Adverse Childhood Experiences and the path towards healing. You are not alone.
I share my trials, my victories, and my stories with you in hopes that if any of you were ever touched by childhood abuse or neglect, as I was, you will see yourselves in my experiences and feel strengthened to voice what you had not been able to before. I hope we can learn together why we respond to life through a particular lens, and that there are ways to climb out of this prison of pain, silence, and shame.
My name is Bess Hilpert

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Christmas Poems

December 19, 2023
Hopes and Tears Throughout the Years…

“In answer to your letter
I found on the wall
I note your request
For gifts large and small.
For you may not know
But I’ll tell you right here
That times are so tough
That I ate my reindeer.”
… Grand Pa 1931 Santa Fe, New Mexico

And so, the ninety-two-year tradition began in the Great Depression by my grandfather who wrote the first of many Christmas poems to his son, my father, and placed the poem on a branch of their small Christmas tree.



Head Suitcase

December 9, 2023
Grappling with Monastic Withdrawal…

Staring through the clay-encrusted back window at the long, muddied winding road as the monastery recedes into the distance. Ahead, I see my worn suitcase of old hurts toppled on the side of this rutted road, leaning against a prickly pear cactus. It waits silently for me to stop, climb out, present my claim ticket to the universe, bend over, and grudgingly hoist my accumulated wounds off the clay and back into my consciousness.



Retreating Forward

December 1, 2023
Seeking the Quiet that Quenches Past Wounds…

Nearing Abiquiu, a hauntingly beautiful corner of the world in northwest New Mexico, my weary soul exited the highway, and a depthless breath released from my crying heart. Staring straight into the majestic red, brown, yellow, and white-streaked cliffs of the Pedernal Mesa, I physically felt the wounds of the past be absorbed into the clay and gravel that lay at my feet. The road ahead held what Thomas Merton, American Trappist monk, described “the peace which the world cannot give.”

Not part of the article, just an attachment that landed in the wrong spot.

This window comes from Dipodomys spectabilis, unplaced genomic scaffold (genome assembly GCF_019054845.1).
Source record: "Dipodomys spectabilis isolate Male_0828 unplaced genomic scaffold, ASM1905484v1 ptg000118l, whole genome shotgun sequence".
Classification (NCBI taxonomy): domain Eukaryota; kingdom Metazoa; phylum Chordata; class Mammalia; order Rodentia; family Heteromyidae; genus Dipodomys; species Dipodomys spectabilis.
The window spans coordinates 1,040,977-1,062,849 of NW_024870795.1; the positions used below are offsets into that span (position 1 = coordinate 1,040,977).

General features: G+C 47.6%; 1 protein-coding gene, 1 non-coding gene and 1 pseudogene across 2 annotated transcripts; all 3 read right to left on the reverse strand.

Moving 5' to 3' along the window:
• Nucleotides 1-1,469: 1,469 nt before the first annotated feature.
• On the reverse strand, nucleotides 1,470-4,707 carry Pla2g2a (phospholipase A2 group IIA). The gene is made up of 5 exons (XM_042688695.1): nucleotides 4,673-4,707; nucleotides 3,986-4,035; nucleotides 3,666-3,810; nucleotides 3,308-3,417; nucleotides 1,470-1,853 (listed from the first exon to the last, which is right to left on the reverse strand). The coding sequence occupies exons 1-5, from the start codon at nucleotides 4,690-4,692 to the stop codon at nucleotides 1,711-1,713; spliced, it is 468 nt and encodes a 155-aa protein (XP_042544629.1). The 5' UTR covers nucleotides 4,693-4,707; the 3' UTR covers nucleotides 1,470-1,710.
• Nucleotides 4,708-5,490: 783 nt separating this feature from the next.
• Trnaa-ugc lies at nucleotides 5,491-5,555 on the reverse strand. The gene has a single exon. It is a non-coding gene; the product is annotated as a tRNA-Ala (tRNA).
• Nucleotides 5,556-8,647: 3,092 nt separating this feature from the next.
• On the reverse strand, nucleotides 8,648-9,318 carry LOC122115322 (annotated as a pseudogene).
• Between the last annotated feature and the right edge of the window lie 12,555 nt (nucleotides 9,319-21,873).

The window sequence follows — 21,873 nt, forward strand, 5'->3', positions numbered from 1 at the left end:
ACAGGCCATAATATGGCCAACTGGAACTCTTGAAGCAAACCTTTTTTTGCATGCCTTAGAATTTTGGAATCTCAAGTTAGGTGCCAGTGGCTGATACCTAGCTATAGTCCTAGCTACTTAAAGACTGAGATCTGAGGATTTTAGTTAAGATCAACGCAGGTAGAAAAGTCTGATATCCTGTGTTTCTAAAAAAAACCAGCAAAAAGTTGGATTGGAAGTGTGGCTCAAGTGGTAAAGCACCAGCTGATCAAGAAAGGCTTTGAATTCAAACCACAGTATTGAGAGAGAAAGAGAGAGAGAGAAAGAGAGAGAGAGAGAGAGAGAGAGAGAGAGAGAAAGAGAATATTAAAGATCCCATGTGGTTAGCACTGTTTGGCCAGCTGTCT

John Dear, American priest and peace activist, described the challenge that lay ahead of us: “To call it a road is to give it too much dignity. It is more of a two-way half lane dirt path. It clings to the edge of a cliff some four stories above the river. The view snatches the breath, but you must resist the temptation to gape in awe. Otherwise, your last act on earth will be to plunge into the river below.”



High Desertion

November 13, 2023
A Quiet Escape…

“True prayer and love are learned in that hour when prayer becomes impossible, and the heart has turned to stone.” Thomas Merton

American Trappist monk, mystic, writer, theologian, and social activist Thomas Merton foresaw my weary soul’s yearning as I count down the days until I return to the high desert of New Mexico for silence, prayer, and the invisible holding by the Infinite Spirit. Completely off the grid, my communication will be with the musical whispers of the wind, the constant hum of the Chama River, the swish of the eagles flying overhead, and sound of bells ringing me into the Sanctuary to pray.



Holiday Season Thoughts

November 3, 2023
Visions of Open Hearts, Open Minds

“Oh my God!  November is here, already!  I have to start my lists for menus, presents, greeting cards, and ugh, shopping!”  [Sounds of frenetic shuffling of papers followed by frowns, gritting of teeth and chewing on lips…]
— From: The Screenplay In My Head

As we enter this Holiday Season, some may find it difficult to embrace the full meaning encapsulated in this season of love and giving.



Blessings in the Shadows

October 20, 2023
Similar Dissimilar Ways…

Welcome back, friends. How was your week? Did anyone brave doing something new and embrace the uncomfortable? What did you find on the other side?

I laced up my old pink Swoosh running shoes and pounded out another mile around my neighborhood. I dreamed of traversing the cobblestone pathway alongside my friend this Spring in Athens Greece… I jogged five minutes and walked two, for a total of seventeen very long painful minutes. I held onto hope and basked in the possibilities. But the morning after was agony. And alas, the realm of possibilities for this 68-year-old woman do not include running 26.2 miles with the whispers of the mythical figures of the past brushing my cheeks and cheering me on. A week later I am still unable to properly walk…

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